the time to read the newsgroups they post to for a while before posting,
so they have no real understanding of whether the post is appropriate).

Just because a post is on topic to various newsgroups does not mean
that cross-posting is the solution.

Michael

John Fields

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Nov 6, 2005, 6:20:34 PM11/6/05
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On 6 Nov 2005 21:08:51 GMT, et...@FreeNet.Carleton.CA (Michael
Black) wrote:

---
LOL, that's the _perfect_ reason to cross-post!

Why do otherwise? If I post to several groups separately with a
query which is on-topic to all of them, say: "Please, I need a
schematic and the source code for a BASIC code-practice oscillator
which I can run through my home entertainment system using a PIC and
X-10, but I don't know how to design something like that." followed
by the the inevitable "TIA", then I'll have to harvest my replies by
schlepping from group to group, and everyone who replies to my query
will have to do the same to make sure that they're not repeating
what someone else has posted and to keep track of the thread.

That's ridiculous.

It would be vastly simpler for me and everyone else if I just
cross-posted. It's not like there's a problem with bandwidth, and
even it there was, that's the kind of thing that drives the
technology forward. Usenet isn't supposed to dictate terms; it's
our servant, and as long as we shelter it, feed it, and clothe it,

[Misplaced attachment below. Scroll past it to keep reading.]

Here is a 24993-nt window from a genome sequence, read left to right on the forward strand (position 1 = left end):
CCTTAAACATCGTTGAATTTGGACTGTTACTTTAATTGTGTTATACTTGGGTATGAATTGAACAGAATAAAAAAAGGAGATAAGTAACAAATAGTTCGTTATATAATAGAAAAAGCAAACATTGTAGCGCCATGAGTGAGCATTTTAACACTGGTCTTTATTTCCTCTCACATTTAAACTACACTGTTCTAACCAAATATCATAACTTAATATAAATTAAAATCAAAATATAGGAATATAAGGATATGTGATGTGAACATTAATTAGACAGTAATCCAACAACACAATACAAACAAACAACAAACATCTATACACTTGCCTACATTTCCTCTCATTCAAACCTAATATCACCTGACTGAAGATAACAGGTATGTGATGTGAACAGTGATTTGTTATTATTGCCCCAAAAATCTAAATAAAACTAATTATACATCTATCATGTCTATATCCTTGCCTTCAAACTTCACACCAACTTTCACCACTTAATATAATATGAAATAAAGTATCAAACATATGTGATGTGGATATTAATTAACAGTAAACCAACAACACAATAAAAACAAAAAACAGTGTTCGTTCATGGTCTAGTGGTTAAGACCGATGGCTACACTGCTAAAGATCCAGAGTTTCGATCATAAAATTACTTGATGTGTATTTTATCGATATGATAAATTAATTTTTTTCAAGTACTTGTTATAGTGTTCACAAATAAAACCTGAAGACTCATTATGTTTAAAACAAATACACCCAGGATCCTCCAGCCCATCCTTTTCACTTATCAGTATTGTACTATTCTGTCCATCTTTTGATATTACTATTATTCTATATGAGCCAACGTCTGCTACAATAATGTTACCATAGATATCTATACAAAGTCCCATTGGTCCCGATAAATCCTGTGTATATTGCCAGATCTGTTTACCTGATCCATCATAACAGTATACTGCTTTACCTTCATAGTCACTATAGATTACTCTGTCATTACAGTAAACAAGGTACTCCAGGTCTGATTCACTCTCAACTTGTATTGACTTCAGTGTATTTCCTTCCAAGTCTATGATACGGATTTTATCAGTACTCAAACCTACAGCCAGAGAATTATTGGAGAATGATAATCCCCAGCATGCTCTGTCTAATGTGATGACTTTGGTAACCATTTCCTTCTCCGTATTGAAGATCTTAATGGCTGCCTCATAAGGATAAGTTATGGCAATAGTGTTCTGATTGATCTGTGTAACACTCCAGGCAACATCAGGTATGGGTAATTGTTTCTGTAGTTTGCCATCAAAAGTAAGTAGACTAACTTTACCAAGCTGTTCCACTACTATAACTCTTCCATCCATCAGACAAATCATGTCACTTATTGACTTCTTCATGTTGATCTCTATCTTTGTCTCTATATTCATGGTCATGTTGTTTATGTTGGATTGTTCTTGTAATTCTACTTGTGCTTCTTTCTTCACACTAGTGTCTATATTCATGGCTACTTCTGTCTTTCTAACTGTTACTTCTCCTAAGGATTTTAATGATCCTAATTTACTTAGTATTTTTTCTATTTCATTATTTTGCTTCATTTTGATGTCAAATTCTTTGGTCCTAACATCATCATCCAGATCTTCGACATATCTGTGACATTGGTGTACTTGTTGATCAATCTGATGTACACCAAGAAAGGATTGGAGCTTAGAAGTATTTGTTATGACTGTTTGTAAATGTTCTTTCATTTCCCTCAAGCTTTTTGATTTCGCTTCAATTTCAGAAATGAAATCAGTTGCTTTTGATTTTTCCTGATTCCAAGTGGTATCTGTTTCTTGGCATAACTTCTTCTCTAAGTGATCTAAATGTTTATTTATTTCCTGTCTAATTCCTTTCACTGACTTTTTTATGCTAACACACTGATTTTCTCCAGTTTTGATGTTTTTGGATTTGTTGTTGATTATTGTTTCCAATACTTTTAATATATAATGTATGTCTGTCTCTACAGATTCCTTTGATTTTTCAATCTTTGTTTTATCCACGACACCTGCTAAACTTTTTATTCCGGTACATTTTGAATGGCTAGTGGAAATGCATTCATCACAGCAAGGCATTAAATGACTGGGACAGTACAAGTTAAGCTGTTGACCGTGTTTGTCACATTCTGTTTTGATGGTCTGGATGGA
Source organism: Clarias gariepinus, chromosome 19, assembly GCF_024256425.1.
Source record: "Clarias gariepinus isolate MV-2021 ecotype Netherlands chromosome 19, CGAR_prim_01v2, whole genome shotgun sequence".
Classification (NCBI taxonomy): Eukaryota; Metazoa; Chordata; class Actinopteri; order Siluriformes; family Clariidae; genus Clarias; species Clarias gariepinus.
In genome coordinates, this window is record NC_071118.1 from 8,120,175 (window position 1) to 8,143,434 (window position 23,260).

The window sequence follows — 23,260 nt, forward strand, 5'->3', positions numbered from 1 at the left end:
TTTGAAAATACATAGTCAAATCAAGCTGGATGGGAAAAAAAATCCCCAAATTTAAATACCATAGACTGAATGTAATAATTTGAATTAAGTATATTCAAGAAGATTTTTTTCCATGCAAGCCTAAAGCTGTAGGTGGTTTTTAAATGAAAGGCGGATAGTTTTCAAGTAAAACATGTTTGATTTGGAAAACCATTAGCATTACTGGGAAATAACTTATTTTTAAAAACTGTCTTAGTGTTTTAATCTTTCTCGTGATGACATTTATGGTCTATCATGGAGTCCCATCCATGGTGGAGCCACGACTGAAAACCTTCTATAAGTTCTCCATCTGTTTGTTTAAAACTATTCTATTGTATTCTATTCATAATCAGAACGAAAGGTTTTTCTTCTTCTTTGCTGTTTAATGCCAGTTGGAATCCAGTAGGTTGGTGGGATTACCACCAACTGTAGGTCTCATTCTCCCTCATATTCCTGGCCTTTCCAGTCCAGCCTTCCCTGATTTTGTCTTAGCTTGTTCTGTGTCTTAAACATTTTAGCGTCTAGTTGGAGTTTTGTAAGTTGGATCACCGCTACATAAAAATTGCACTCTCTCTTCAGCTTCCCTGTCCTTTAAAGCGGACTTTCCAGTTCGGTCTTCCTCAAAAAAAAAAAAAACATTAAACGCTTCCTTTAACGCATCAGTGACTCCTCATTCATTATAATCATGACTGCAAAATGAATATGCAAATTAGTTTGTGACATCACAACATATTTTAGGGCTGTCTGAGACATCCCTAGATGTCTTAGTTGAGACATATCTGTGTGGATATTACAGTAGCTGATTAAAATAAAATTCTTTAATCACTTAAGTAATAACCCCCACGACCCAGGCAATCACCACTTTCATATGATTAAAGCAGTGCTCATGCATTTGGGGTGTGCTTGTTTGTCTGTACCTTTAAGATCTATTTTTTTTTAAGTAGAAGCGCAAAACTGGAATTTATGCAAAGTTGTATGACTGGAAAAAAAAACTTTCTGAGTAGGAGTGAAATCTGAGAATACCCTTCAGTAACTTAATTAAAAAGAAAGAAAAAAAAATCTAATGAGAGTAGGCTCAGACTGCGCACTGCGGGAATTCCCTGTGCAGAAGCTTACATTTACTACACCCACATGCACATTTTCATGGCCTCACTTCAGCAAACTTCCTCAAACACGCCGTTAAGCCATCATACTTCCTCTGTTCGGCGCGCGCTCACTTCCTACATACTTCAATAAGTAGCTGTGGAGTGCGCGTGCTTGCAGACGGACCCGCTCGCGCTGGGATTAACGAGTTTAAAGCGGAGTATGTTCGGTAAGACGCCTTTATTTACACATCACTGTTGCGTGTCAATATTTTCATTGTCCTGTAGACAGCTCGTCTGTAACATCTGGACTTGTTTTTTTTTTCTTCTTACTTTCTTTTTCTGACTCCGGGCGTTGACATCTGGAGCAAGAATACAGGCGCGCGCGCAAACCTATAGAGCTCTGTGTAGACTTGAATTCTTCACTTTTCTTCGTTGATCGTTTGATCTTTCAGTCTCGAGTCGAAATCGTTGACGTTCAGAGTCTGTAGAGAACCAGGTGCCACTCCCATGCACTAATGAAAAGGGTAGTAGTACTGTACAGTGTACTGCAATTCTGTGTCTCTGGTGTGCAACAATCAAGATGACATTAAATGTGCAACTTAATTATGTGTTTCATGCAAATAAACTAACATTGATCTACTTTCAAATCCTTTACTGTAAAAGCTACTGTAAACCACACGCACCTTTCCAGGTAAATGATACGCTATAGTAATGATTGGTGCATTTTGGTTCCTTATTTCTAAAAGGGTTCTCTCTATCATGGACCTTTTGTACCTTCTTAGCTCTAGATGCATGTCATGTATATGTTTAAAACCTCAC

it needs to do do what we tell it to.

Jon Danniken

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Nov 8, 2005, 5:13:43 AM11/8/05
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<zot...@rediffmail.com> wrote:
> I'm no expert on Usenetiquette but I was always under the impression
> that it's cross-posting that's frowned upon, and that it's better to
> post to each group individually.

No. When you crosspost *one* message to *a few* appropriate groups, a
modern newsreader will notice this and mark the posting "read" across all
crossposted groups. This means that if you have chosen not to display
viewed messages, you only have to view the message (and the replies) once.

When you multipost, on the other hand, the same message (and all the
replies) is still there in *every* group you multiposted into, even after
you have already read the article in another group. This is obviously a
very unefficient and annoying way to read usenet, especially if you read
groups with similar interests..

Pretty much only problem with crossposting is when it crosses the boundaries
of the groups, i.e., the incessant political prattling that goes on in
strictly non-political groups, and also spamming, but these are not so much
problems with crossposting so much as they are problems of basic respect (or
lack thereof) of others in usenet.

Jon